OPEB - Other Post-Employment Benefits (OPEB) are benefits other than pensions received in retirement. OPEB generally takes the form of health insurance and dental, vision, prescription, or other healthcare benefits provided to eligible retirees, including, in some cases, their beneficiaries. It may also include some types of life insurance, legal services, and other benefits.

OPM - The U.S. Office of Personnel Management (OPM) is the federal government's chief human resources agency and personnel policy manager, directing human resources policy; administering retirement, healthcare, and insurance programs; and providing oversight of merit-based and inclusive hiring into the federal government's civil service.

Overtime Pay - Payment over and above the employee's regular pay for working in excess of a specified number of hours per day or per week.

Paid Leave - Leave from work (or pay in lieu of time off) provided on an annual basis and normally taken in blocks of days or weeks by an employee. Vacation, sick and holiday paid leave are the most common.

Personal Leave - Personal leave is a general-purpose leave benefit, used for reasons important to the individual employee, but not otherwise provided by other forms of leave. Some employers place restrictions on the purposes for which personal leave may be used. State employees receive Professional Development Days (PDD) which fall into this category.

Private Sector - The private sector is comprised of for-profit and not-for-profit businesses and organizations. By contrast, the public sector is made up of government employers.

Retirement Plans - Includes defined benefit pension plans and defined contribution retirement plans.

Related Excluded - Employees in classifications that do not have collective bargaining rights under the Ralph C. Dills Act, but whose job duties are related to rank-and-file employees in a bargaining unit. These employees are generally designated managerial, confidential, exempt, or supervisory.

Retirement Rate - The retirement rate is calculated by dividing the count of all service and disability retirements for the year by the annual average number of employees.

Shift Differential - Payment over and above an employee's regular pay for working a nonstandard shift, typically evenings, nights, and weekends.

Sick Leave -Employer-paid time off offered to employees to compensate for time away from work while sick or injured.

Short-Term Disability - Provides short-term (typically 26 weeks) income protection to employees who are unable to work due to a non-work-related accident or illness.

SOC - Standard Occupational Classification (SOC) system is a list of defined occupations maintained by the federal government's Office of Management and Budget. It has been adopted by federal statistical agencies to classify workers into occupational categories for the purpose of collecting, calculating, or disseminating data. The 2018 SOC system contains 867 detailed occupations.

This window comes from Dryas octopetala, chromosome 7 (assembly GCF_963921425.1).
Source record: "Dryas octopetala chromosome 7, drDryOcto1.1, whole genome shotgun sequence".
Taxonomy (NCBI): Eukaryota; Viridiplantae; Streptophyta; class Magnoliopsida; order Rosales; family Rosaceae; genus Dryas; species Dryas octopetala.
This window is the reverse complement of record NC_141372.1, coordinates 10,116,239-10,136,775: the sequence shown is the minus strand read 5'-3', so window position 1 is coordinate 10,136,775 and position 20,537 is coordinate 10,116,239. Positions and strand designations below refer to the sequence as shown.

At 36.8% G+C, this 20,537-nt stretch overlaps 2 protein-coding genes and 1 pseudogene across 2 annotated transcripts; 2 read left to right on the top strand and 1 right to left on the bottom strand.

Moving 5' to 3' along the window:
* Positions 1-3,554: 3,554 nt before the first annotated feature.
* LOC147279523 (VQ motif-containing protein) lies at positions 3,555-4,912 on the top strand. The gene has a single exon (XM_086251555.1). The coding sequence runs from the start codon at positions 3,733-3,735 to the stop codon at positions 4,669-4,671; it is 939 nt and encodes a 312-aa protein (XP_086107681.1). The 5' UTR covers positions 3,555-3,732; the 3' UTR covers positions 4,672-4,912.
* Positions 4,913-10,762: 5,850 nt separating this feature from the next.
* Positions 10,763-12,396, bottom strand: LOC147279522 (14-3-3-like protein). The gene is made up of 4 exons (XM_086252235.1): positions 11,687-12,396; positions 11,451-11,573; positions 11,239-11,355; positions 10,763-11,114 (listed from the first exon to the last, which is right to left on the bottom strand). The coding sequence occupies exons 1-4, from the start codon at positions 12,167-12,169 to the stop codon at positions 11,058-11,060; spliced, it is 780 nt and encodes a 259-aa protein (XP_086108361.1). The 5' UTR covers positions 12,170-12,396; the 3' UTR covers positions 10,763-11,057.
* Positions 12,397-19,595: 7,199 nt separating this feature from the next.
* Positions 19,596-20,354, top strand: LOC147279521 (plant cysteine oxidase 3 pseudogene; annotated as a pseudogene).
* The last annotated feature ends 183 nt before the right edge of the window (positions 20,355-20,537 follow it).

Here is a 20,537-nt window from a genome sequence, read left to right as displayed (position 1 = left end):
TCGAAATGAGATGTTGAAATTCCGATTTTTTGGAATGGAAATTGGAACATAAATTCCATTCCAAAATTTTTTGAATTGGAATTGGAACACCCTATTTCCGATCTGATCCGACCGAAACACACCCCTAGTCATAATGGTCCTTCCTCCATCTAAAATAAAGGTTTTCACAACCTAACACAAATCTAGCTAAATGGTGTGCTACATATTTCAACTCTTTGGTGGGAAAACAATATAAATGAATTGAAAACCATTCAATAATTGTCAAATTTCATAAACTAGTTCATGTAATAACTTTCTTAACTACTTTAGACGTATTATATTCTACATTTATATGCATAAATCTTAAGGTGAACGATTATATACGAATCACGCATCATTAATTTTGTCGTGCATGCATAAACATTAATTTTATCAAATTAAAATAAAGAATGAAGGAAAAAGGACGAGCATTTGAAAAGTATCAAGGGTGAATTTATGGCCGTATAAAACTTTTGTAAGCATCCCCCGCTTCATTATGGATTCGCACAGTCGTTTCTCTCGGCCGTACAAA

State Classification - A defined state job. The State of California maintains definitions and salaries for approximately 2,800 civil service classifications.

Supplemental Pay - Supplemental pay includes overtime and premium pay for work in addition to the regular work schedule (such as weekends and holidays), shift differentials, and nonproduction bonuses (such as referral bonuses and lump-sum payments provided in lieu of wage increases).

Turnover Rate -The turnover rate is calculated by dividing the count of all voluntary and involuntary separations, and retirements for the year by the annual average number of employees.

Unemployment Insurance - A joint federal-state program, established in 1935 under the Social Security Act, under which state administered funds obtained through payroll taxes provide payments to eligible unemployed persons.

Vacancy Rate - The vacancy rate is the average vacancy rate for the calendar year. To calculate the vacancy rate, full-time equivalent vacant positions are divided by established full‐time equivalent positions. (Employees hired into blanket positions are not included. Blanket positions are intended to be used for temporary, seasonal, or intermittent workload.)

Vacation Leave - Time off from work normally taken in days or weeks that provide employees with a rest or break from work. The amount of time-off may vary based on an employee's length-of-service with the employer or it may be a fixed number of days or weeks.

Value of Paid Leave - Vacation, annual leave, holiday, and other employer paid leave hours accrued (and assumed used) are added to sick leave hours used during the year. This number is multiplied by an hourly rate for paid leave to find the annual cost to the employer.

Voluntary Separation Rate - The voluntary separation rate is calculated by dividing the count of all voluntary separations (not including retirements) for the year by the annual average number of employees.

Wage – OES - A wage includes commission, tips, deadheading pay, guaranteed pay, on‐call pay, hazard pay, incentive pay, piece rate, portal‐to‐portal pay, production bonuses, and cost‐of‐living allowances.

Wage – NCS - A wage includes commission, tips, deadheading pay, guaranteed pay, on‐call pay, hazard pay, incentive pay, piece rate, portal‐to‐portal pay, production bonuses, and cost‐of‐living allowances.

Same as above only longevity and recruitment and retention bonuses are not included in the wage.

Weekend Premium Pay -Payment over and above an employee's regular pay for working on a Saturday, Sunday, or other non-scheduled workday.

Workers' Compensation - Workers' compensation provides wage replacement and medical benefits to employees injured in the course of employment. This is a legally required benefit paid by the employer.

  Updated: 1/4/2023